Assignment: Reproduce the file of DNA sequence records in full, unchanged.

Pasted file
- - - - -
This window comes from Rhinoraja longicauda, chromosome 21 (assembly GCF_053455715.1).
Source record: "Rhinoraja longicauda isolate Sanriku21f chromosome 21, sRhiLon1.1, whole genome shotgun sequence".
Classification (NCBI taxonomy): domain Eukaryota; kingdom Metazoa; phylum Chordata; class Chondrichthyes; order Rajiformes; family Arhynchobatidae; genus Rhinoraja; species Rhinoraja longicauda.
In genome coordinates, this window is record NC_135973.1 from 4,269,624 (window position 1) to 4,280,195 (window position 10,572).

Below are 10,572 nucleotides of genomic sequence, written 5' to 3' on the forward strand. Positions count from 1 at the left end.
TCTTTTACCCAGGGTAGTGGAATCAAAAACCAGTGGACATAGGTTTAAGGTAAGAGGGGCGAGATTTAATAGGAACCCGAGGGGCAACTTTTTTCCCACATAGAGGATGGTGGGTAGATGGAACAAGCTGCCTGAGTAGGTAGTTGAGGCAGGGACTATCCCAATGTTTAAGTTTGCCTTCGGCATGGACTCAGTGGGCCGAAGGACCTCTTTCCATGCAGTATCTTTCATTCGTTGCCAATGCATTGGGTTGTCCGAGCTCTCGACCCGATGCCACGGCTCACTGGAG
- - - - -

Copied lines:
This window comes from Rhinoraja longicauda, chromosome 21 (assembly GCF_053455715.1).
Source record: "Rhinoraja longicauda isolate Sanriku21f chromosome 21, sRhiLon1.1, whole genome shotgun sequence".
Classification (NCBI taxonomy): domain Eukaryota; kingdom Metazoa; phylum Chordata; class Chondrichthyes; order Rajiformes; family Arhynchobatidae; genus Rhinoraja; species Rhinoraja longicauda.
In genome coordinates, this window is record NC_135973.1 from 4,269,624 (window position 1) to 4,280,195 (window position 10,572).

Below are 10,572 nucleotides of genomic sequence, written 5' to 3' on the forward strand. Positions count from 1 at the left end.
TCTTTTACCCAGGGTAGTGGAATCAAAAACCAGTGGACATAGGTTTAAGGTAAGAGGGGCGAGATTTAATAGGAACCCGAGGGGCAACTTTTTTCCCACATAGAGGATGGTGGGTAGATGGAACAAGCTGCCTGAGTAGGTAGTTGAGGCAGGGACTATCCCAATGTTTAAGTTTGCCTTCGGCATGGACTCAGTGGGCCGAAGGACCTCTTTCCATGCAGTATCTTTCATTCGTTGCCAATGCATTGGGTTGTCCGAGCTCTCGACCCGATGCCACGGCTCACTGGAG